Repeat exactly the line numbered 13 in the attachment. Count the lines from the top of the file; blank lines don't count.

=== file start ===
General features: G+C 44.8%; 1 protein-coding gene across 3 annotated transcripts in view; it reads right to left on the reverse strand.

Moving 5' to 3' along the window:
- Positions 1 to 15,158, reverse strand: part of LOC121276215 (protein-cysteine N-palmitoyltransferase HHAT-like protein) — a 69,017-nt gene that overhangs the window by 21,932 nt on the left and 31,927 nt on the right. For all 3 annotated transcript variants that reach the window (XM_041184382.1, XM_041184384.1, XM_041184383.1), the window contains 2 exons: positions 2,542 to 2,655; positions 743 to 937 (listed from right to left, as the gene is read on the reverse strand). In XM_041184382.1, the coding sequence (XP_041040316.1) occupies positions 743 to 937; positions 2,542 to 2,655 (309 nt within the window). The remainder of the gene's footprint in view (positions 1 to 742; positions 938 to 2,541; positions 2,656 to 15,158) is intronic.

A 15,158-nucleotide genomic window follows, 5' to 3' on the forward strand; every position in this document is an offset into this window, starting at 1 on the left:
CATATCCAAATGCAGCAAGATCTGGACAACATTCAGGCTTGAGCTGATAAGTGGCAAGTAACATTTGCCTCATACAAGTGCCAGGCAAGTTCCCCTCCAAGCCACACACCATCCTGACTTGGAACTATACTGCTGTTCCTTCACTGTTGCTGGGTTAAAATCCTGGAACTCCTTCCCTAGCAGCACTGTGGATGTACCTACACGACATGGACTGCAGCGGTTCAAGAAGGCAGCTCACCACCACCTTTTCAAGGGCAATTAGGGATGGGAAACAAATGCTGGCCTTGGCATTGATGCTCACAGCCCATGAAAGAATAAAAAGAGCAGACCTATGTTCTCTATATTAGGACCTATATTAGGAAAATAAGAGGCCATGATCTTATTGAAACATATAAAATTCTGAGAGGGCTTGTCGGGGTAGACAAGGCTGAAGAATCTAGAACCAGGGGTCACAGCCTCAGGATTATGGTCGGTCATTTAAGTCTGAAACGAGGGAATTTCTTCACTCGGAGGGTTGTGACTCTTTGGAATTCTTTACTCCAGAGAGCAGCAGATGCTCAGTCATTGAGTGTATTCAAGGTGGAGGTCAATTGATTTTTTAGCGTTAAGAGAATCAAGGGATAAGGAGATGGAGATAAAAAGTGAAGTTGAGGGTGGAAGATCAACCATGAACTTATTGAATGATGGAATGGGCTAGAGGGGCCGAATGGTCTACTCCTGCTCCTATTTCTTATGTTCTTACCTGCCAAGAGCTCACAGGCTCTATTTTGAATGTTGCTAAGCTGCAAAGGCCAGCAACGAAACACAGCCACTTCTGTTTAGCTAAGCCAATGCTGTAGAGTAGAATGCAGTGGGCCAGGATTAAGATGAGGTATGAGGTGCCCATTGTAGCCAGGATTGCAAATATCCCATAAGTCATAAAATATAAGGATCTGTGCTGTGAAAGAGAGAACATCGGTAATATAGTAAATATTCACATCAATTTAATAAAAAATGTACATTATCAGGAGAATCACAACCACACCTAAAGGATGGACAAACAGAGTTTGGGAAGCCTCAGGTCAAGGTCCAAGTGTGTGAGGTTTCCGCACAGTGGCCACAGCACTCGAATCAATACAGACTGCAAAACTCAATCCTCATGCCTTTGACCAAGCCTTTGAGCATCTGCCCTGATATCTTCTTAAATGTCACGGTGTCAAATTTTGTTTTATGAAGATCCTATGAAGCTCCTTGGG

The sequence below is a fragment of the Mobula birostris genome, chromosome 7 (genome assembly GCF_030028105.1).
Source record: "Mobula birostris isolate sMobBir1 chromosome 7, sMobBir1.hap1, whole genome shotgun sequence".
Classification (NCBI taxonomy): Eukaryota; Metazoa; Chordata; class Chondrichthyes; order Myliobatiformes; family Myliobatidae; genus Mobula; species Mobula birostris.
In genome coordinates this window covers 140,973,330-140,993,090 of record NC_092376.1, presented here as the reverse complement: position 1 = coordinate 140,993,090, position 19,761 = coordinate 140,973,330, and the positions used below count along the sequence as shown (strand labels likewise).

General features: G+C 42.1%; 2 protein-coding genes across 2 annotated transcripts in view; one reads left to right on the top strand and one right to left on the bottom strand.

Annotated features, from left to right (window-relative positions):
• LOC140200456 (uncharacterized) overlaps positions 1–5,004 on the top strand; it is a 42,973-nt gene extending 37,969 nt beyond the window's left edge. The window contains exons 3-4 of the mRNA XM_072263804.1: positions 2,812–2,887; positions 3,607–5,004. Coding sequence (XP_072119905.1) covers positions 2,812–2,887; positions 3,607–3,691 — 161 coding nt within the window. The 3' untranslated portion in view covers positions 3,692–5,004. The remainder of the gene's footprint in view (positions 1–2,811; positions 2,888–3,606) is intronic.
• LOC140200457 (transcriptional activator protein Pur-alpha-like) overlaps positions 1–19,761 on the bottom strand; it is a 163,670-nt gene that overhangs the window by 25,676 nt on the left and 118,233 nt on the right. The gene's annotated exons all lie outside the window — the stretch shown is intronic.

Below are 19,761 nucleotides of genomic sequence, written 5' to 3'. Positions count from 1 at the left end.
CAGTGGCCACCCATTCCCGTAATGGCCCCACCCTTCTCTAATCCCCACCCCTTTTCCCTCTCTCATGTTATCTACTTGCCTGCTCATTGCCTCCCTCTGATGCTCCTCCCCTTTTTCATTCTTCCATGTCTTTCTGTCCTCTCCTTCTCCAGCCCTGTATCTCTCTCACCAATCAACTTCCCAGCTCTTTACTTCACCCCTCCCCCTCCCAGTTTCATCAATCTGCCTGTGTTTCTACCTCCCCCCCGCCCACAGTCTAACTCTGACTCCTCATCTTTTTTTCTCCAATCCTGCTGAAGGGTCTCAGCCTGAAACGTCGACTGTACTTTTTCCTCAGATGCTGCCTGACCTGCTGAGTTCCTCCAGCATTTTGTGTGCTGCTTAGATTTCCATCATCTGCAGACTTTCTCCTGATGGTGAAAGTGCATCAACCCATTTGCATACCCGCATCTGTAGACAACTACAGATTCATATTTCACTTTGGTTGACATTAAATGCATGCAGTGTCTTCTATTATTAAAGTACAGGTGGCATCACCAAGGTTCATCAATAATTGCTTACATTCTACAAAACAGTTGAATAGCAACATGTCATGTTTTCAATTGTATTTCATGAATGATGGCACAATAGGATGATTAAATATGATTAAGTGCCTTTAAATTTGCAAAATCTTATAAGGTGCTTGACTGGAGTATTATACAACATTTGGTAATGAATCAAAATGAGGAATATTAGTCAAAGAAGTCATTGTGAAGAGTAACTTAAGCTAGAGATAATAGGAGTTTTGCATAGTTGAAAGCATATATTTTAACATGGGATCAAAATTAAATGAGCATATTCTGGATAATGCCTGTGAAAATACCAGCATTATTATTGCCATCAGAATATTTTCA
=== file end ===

• LOC140200457 (transcriptional activator protein Pur-alpha-like) overlaps positions 1–19,761 on the bottom strand; it is a 163,670-nt gene that overhangs the window by 25,676 nt on the left and 118,233 nt on the right. The gene's annotated exons all lie outside the window — the stretch shown is intronic.